Poly (ethylene glycol) diacrylate polymerizes through a free radical based process, similar to acrylamide gel polymerization. In the case of acrylamide polymerization, free radicals are generated by TEMED/APS. In the case of photopolymerization, the free radicals are generated through a photoiniatiator – a chemical which generates free radicals upon exposure to UV light. If the UV light is masked, as seen on the far left, patterns can be generated. A series of spots may also be generated through serial exposures through a microscope objective. Finally, when combining this photopolymerization with optical trapping, we can position cells in arrays, then freeze them in the gel.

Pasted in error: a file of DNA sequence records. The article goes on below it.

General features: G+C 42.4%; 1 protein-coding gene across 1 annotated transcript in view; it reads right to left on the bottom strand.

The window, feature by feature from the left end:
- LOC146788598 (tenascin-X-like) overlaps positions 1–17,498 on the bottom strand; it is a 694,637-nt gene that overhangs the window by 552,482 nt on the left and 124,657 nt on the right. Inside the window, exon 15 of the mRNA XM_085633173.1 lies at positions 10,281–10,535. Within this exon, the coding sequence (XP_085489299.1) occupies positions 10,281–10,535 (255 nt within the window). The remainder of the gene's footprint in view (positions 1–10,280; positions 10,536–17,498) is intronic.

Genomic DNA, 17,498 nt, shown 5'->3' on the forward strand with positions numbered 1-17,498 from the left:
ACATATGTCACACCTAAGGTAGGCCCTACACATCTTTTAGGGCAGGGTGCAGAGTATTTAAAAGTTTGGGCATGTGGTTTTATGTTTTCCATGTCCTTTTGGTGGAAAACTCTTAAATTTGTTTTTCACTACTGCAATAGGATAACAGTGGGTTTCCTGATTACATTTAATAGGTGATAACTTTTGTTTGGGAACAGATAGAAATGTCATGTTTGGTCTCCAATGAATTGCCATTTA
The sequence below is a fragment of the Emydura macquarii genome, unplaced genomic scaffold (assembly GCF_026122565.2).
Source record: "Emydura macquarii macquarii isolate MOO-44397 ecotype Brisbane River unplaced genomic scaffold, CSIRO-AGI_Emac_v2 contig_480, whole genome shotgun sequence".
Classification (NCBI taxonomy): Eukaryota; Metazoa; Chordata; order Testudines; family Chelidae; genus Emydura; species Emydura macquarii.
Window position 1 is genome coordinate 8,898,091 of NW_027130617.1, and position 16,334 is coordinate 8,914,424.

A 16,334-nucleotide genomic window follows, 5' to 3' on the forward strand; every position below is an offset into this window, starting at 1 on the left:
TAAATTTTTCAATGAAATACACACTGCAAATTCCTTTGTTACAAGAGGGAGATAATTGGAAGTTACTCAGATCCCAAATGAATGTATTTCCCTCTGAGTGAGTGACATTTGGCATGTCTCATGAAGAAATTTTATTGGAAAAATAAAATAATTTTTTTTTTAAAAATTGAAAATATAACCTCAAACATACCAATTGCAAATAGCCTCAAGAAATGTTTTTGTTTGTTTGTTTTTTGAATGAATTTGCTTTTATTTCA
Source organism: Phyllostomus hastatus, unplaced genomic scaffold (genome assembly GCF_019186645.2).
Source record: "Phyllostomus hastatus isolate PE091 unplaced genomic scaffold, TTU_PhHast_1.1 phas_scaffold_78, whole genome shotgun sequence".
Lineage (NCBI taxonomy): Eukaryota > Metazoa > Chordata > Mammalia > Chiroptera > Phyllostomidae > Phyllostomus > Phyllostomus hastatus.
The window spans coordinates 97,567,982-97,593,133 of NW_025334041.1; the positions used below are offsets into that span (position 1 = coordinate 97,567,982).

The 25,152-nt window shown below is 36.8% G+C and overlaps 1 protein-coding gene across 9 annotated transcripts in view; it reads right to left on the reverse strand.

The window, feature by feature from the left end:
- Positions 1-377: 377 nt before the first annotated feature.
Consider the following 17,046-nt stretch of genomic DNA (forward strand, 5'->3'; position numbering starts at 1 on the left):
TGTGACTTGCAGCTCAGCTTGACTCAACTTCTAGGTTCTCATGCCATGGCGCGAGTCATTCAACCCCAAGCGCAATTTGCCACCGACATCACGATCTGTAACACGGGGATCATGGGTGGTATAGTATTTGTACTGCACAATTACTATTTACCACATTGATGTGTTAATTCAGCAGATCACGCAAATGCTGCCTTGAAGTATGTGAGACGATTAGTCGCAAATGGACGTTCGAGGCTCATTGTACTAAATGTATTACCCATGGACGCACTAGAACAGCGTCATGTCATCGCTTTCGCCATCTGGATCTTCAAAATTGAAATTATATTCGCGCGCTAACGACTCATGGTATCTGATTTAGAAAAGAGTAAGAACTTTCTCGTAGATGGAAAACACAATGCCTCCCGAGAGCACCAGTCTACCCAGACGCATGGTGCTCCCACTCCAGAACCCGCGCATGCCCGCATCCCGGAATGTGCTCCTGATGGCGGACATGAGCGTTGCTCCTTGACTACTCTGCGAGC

We tested different photoinitiators – some of which are more phototoxic than others. The Irgacure 651 generates a methyl free radical – which I speculate is more mobile and can do more damage than the large free radical generated by Darocur 1173. The sample on the left is an example of these two different gels, stained with LIVE/DEAD stain (green cells are alive and red are dead).
On the left is a movie of a spot of gel being polymerized by the objective illumination method. One of the useful things about photopolymerization is that spots can be gelled precisely in
relation to each other. In this way, different cells can be patterned near each other.
A major problem is that the cells do not stretch out in PEGDA as they do in other ECMs (e.g., Matrigel). Additionally, they can neither move or reproduce. The cells are alive, based on LIVE/DEAD staining, but their morphology differs from that of cells in a natural gel (Matrigel). It may be possible to modify the PEGDA (e.g., incorporating adhesive or degradable peptides) to resolve these issues.